How Virtual Gifting Drives Social Streaming Revenue
Learn more about social streaming monetization at Streaming Media's next event.
Watch the complete presentation from Streaming Media East, LS202. The Game of Social Strategy, in the Streaming Media Conference Video Portal.
Read the complete transcript of this clip:
Aaron Nagler: For a long time I struggled with the idea of, "Okay. we're gonna put a product in a video for so and so's Facebook Live or YouTube or whatever." Again, the generational thing where I, for the longest time, was very resistant to the idea of native advertising or look, so and so is sponsoring this video and look it's so cool, and they're just playing with it on their channel. That to me was very like, "Oh, it's so kind of crass and commercializing, it's such a sellout move."
Casey Charvet: It's exactly how they do it.
Aaron Nagler: But that is it, that's where it's, this whole generation lives there. And it's just this weird idea where like, I don't know. Growing up, man, if you heard your favorite band in a commercial, oh, total sellouts. Now, that's the goal. Any really.
Dan Houze: I think part of it too is, you know, in speaking to the social streamers or the independents in the room and people that are thinking about getting into this, that's really how they're gonna make their money,
Aaron Nagler: That's right, exactly.
Lauren Hallanan: Not necessarily.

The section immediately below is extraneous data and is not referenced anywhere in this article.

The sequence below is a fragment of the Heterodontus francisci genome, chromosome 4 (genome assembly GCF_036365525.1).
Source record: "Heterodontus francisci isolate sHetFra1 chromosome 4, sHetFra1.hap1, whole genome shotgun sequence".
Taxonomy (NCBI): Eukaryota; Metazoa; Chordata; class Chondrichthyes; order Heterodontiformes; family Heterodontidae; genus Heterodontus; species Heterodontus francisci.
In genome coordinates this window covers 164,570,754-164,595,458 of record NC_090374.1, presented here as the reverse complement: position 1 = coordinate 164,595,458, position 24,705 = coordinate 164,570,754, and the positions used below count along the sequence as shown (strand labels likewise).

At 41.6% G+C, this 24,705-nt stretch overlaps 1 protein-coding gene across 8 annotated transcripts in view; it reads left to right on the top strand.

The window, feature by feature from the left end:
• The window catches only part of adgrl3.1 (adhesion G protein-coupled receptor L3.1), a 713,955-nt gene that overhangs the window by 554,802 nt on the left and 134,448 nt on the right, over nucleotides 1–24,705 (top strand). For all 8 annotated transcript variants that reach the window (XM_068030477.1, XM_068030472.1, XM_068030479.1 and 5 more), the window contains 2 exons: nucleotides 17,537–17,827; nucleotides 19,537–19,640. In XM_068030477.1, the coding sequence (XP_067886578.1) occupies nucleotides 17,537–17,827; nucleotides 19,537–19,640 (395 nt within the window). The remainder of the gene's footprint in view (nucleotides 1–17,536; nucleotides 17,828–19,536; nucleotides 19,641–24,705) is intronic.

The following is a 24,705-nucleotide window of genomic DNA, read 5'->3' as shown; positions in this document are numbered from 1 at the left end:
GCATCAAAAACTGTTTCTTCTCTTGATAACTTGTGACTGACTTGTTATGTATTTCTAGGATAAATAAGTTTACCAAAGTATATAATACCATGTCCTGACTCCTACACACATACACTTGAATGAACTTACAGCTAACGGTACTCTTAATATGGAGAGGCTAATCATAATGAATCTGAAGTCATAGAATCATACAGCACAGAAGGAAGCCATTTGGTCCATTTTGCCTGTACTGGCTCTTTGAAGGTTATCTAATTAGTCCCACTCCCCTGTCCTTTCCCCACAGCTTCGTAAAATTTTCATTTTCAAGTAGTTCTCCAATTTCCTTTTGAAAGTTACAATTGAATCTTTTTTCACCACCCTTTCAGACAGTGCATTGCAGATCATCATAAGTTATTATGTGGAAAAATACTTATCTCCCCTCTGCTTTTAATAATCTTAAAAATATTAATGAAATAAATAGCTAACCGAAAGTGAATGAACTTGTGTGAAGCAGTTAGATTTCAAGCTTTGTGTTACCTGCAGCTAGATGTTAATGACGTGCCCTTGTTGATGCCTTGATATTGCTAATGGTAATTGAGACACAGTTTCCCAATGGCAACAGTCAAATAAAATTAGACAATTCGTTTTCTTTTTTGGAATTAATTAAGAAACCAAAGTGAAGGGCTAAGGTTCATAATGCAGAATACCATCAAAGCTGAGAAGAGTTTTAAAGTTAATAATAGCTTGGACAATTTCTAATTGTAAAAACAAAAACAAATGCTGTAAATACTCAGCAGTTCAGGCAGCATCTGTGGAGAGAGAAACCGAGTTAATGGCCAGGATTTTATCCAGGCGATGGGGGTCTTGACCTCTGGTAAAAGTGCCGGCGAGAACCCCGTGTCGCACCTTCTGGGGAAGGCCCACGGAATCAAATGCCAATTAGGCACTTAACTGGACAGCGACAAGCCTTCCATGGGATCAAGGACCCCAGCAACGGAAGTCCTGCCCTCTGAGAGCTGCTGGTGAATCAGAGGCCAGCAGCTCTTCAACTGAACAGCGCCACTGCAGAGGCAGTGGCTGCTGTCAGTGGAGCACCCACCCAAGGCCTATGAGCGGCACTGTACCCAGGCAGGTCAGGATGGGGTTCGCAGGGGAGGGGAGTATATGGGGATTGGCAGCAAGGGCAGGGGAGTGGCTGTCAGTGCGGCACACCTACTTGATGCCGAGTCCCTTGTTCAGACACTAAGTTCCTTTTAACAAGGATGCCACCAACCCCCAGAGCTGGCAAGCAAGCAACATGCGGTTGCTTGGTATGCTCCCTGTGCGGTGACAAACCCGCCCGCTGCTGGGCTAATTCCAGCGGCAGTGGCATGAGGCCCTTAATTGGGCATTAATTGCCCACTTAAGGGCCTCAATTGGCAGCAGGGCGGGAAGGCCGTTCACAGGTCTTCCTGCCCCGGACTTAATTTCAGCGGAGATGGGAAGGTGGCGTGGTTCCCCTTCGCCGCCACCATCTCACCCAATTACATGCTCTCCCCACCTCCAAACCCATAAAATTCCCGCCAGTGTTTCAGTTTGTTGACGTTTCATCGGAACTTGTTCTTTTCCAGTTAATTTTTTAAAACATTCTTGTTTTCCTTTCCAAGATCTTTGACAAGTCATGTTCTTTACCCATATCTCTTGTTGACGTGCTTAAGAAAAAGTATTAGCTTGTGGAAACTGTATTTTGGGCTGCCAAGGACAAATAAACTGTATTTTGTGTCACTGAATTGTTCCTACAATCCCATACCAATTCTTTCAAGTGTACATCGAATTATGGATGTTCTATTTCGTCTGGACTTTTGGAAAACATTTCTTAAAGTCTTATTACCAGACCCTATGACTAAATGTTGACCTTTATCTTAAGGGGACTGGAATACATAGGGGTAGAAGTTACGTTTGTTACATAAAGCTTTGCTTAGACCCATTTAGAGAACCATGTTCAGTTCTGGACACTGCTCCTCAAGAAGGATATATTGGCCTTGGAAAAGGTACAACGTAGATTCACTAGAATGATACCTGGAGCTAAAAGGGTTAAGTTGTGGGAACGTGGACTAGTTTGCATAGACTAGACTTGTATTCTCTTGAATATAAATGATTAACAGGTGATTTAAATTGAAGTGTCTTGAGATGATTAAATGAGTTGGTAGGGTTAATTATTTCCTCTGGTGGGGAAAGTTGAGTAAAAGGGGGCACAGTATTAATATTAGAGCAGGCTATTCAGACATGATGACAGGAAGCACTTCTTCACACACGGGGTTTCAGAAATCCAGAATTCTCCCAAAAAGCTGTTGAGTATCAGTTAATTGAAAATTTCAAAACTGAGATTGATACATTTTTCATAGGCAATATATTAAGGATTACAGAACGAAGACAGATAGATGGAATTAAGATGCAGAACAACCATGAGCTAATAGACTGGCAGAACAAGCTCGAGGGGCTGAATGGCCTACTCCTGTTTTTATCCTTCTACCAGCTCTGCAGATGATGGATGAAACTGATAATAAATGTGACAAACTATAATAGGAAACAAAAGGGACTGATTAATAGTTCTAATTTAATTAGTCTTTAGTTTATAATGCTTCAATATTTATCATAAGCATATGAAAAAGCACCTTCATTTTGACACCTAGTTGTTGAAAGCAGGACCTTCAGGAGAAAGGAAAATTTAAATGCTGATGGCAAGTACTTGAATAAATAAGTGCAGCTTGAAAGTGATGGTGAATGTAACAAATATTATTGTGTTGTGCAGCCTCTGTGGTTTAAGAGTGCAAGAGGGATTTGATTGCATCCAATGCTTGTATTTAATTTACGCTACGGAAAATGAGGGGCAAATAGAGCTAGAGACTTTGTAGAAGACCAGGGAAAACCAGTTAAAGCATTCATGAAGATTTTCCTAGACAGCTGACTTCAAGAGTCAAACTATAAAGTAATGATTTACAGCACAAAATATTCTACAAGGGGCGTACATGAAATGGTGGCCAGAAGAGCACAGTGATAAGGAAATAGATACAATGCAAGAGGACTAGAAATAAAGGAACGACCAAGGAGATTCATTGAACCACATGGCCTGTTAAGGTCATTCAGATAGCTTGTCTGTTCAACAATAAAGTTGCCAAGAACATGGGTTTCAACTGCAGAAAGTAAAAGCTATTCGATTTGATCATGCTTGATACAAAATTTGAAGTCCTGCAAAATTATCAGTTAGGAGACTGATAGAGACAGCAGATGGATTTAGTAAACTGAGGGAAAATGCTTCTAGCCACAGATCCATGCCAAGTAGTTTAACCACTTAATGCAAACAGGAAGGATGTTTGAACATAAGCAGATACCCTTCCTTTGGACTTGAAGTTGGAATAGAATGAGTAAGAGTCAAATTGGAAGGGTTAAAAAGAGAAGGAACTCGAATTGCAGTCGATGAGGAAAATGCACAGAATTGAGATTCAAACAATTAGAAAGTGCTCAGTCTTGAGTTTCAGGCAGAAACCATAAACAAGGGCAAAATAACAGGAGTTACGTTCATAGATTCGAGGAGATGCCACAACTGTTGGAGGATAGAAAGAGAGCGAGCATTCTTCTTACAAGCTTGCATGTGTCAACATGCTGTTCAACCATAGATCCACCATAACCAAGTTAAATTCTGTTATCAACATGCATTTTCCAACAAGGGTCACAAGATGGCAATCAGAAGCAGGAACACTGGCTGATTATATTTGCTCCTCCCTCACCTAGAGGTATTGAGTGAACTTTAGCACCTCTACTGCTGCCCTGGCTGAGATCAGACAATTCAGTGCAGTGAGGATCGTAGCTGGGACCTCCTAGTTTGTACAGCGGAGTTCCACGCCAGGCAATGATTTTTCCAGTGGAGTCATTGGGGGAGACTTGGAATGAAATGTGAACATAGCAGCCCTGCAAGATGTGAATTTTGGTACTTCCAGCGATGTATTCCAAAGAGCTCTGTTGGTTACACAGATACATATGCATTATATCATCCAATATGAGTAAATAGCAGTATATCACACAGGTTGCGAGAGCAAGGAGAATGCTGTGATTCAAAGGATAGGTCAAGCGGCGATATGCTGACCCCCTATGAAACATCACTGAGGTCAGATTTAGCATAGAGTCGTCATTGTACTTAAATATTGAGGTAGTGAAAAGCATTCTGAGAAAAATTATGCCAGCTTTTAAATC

Dan Houze: Oh, challenger! Yes.
Lauren Hallanan: Our platform, so we didn't get a chance to introduce ourselves.
Dan Houze: I'm so sorry.
Lauren Hallanan: Our platform is The Meet Group, and we have a portfolio of social mobile entertainment apps, social networking and dating, and we've integrated live-streaming into them. And we built the product and from zero to 12 months, we now have an $82 million annualized revenue run rate and none of that comes from working with brands. It's all from in-stream virtual gifting.
Aaron Nagler: So, like, micro-transactions and stuff?
Dan Houze: Very interesting.
Lauren Hallanan: If I'm a viewer on the platform, I can purchase virtual currency and then I can send these virtual gifts to streamers that I like, and the streamer gets a cut of that virtual gift. The platform gets a cut, obviously Apple and Google get a cut. So, it's a virtual online currency exchange through gifts. There are other options available. If you're familiar with Twitch, they have their subscription model as well so I think besides brands, for live streamers there's actually plenty of other ways to make money. That's also something that you need to consider as well. For example, if you're working with a social streamer. whether it's our platform, whether it's LiveMe, YouNow, Twitch, if they do have these other ways of making money, then you need to think from their perspective. For example, if they can earn a lot of money just through virtual gifting then why would they work with your brand? Right? Maybe they want to work with your brand because of the prestige of your brand. Maybe they want to go to your event because they think that the event would be really cool to share with their audience. So you kind of have to balance that because, actually, for a lot of live streamers, they can earn money without even working with your brand. So actually there's less of a motivation to... You really have to find from their mindset why they would want to work with you.
Streaming Media's Tim Siglin interviews Meet Group VP of Livestreaming Lauren Hallanan at Streaming Media West 2018.